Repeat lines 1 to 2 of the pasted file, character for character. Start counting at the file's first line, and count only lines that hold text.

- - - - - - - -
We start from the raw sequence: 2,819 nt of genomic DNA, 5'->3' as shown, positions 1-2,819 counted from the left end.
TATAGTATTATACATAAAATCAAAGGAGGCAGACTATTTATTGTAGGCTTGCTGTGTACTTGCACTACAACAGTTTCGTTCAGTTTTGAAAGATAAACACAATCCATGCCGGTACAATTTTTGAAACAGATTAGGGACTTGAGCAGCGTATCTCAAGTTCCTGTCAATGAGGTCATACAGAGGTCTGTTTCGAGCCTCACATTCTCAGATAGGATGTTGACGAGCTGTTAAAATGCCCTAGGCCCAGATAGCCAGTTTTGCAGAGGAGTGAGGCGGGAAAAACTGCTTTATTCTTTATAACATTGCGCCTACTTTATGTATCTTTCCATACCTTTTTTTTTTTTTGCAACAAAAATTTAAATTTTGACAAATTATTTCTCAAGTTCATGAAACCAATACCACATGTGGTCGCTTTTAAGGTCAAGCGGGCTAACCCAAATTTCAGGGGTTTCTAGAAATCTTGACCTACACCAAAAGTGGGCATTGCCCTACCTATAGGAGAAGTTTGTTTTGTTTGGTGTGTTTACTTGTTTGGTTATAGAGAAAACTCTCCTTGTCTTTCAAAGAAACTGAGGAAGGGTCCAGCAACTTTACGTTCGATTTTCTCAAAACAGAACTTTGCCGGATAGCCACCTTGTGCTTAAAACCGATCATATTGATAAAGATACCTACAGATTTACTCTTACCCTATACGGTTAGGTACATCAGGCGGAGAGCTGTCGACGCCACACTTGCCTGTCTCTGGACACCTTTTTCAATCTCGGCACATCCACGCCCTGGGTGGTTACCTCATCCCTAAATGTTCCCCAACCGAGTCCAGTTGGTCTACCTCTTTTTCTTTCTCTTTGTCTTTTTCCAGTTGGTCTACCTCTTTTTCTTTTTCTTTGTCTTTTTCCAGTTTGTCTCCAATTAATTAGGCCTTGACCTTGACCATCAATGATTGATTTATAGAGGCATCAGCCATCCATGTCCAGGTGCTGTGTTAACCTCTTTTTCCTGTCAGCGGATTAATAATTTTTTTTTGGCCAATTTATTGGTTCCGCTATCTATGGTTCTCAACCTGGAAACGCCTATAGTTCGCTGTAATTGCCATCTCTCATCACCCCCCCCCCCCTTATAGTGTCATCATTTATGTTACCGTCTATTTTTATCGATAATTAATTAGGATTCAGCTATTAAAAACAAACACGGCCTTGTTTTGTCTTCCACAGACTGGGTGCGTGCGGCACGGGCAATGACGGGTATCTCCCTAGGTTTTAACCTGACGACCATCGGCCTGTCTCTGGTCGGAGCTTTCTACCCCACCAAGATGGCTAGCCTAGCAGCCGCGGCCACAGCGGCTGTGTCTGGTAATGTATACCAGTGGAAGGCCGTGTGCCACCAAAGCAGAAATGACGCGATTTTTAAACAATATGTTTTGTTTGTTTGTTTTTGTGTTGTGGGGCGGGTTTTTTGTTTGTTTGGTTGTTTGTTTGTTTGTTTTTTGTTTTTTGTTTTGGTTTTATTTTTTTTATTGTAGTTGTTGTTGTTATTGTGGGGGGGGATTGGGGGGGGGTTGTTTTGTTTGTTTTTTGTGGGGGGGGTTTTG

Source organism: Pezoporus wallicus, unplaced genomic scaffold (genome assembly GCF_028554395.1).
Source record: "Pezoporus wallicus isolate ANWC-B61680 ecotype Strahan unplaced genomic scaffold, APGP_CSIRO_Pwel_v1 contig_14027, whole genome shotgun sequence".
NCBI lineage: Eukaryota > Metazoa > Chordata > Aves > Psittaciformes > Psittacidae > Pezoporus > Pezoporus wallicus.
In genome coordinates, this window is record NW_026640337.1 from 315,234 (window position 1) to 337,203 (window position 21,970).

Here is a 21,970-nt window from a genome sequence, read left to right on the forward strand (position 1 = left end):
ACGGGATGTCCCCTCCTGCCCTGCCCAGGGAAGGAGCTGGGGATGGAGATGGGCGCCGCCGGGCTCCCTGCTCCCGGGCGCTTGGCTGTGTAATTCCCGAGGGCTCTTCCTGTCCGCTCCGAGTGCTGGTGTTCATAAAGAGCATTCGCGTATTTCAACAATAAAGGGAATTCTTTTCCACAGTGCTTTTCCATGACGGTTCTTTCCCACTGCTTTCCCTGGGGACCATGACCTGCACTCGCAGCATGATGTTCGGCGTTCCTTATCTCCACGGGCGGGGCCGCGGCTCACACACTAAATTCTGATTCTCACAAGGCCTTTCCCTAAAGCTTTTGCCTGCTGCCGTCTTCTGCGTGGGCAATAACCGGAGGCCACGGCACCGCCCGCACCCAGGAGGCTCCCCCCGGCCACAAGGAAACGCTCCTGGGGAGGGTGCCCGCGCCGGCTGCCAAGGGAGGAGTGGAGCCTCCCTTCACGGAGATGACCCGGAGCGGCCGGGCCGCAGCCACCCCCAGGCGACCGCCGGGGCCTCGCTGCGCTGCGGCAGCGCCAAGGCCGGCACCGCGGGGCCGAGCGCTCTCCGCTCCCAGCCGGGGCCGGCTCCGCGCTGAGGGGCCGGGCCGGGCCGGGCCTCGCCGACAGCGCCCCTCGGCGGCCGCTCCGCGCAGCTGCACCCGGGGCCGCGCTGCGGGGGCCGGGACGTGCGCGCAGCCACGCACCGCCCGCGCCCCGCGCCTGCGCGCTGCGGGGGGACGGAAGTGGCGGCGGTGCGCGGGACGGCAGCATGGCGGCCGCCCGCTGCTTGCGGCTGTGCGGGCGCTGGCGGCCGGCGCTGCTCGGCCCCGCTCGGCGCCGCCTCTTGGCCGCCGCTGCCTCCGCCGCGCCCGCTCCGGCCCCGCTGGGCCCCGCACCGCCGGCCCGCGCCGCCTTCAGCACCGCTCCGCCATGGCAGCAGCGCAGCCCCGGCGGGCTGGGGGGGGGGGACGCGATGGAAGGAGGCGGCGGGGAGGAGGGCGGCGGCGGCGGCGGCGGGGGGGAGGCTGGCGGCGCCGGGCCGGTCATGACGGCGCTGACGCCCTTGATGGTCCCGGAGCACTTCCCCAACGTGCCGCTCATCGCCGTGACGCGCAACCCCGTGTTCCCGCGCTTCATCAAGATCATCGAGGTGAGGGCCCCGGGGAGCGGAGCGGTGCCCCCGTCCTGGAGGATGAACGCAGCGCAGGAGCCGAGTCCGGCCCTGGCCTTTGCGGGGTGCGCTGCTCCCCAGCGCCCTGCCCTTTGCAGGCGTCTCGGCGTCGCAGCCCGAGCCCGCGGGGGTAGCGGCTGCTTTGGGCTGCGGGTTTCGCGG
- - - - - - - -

We start from the raw sequence: 2,819 nt of genomic DNA, 5'->3' as shown, positions 1-2,819 counted from the left end.
TATAGTATTATACATAAAATCAAAGGAGGCAGACTATTTATTGTAGGCTTGCTGTGTACTTGCACTACAACAGTTTCGTTCAGTTTTGAAAGATAAACACAATCCATGCCGGTACAATTTTTGAAACAGATTAGGGACTTGAGCAGCGTATCTCAAGTTCCTGTCAATGAGGTCATACAGAGGTCTGTTTCGAGCCTCACATTCTCAGATAGGATGTTGACGAGCTGTTAAAATGCCCTAGGCCCAGATAGCCAGTTTTGCAGAGGAGTGAGGCGGGAAAAACTGCTTTATTCTTTATAACATTGCGCCTACTTTATGTATCTTTCCATACCTTTTTTTTTTTTTGCAACAAAAATTTAAATTTTGACAAATTATTTCTCAAGTTCATGAAACCAATACCACATGTGGTCGCTTTTAAGGTCAAGCGGGCTAACCCAAATTTCAGGGGTTTCTAGAAATCTTGACCTACACCAAAAGTGGGCATTGCCCTACCTATAGGAGAAGTTTGTTTTGTTTGGTGTGTTTACTTGTTTGGTTATAGAGAAAACTCTCCTTGTCTTTCAAAGAAACTGAGGAAGGGTCCAGCAACTTTACGTTCGATTTTCTCAAAACAGAACTTTGCCGGATAGCCACCTTGTGCTTAAAACCGATCATATTGATAAAGATACCTACAGATTTACTCTTACCCTATACGGTTAGGTACATCAGGCGGAGAGCTGTCGACGCCACACTTGCCTGTCTCTGGACACCTTTTTCAATCTCGGCACATCCACGCCCTGGGTGGTTACCTCATCCCTAAATGTTCCCCAACCGAGTCCAGTTGGTCTACCTCTTTTTCTTTCTCTTTGTCTTTTTCCAGTTGGTCTACCTCTTTTTCTTTTTCTTTGTCTTTTTCCAGTTTGTCTCCAATTAATTAGGCCTTGACCTTGACCATCAATGATTGATTTATAGAGGCATCAGCCATCCATGTCCAGGTGCTGTGTTAACCTCTTTTTCCTGTCAGCGGATTAATAATTTTTTTTTGGCCAATTTATTGGTTCCGCTATCTATGGTTCTCAACCTGGAAACGCCTATAGTTCGCTGTAATTGCCATCTCTCATCACCCCCCCCCCCCTTATAGTGTCATCATTTATGTTACCGTCTATTTTTATCGATAATTAATTAGGATTCAGCTATTAAAAACAAACACGGCCTTGTTTTGTCTTCCACAGACTGGGTGCGTGCGGCACGGGCAATGACGGGTATCTCCCTAGGTTTTAACCTGACGACCATCGGCCTGTCTCTGGTCGGAGCTTTCTACCCCACCAAGATGGCTAGCCTAGCAGCCGCGGCCACAGCGGCTGTGTCTGGTAATGTATACCAGTGGAAGGCCGTGTGCCACCAAAGCAGAAATGACGCGATTTTTAAACAATATGTTTTGTTTGTTTGTTTTTGTGTTGTGGGGCGGGTTTTTTGTTTGTTTGGTTGTTTGTTTGTTTGTTTTTTGTTTTTTGTTTTGGTTTTATTTTTTTTATTGTAGTTGTTGTTGTTATTGTGGGGGGGGATTGGGGGGGGGTTGTTTTGTTTGTTTTTTGTGGGGGGGGTTTTG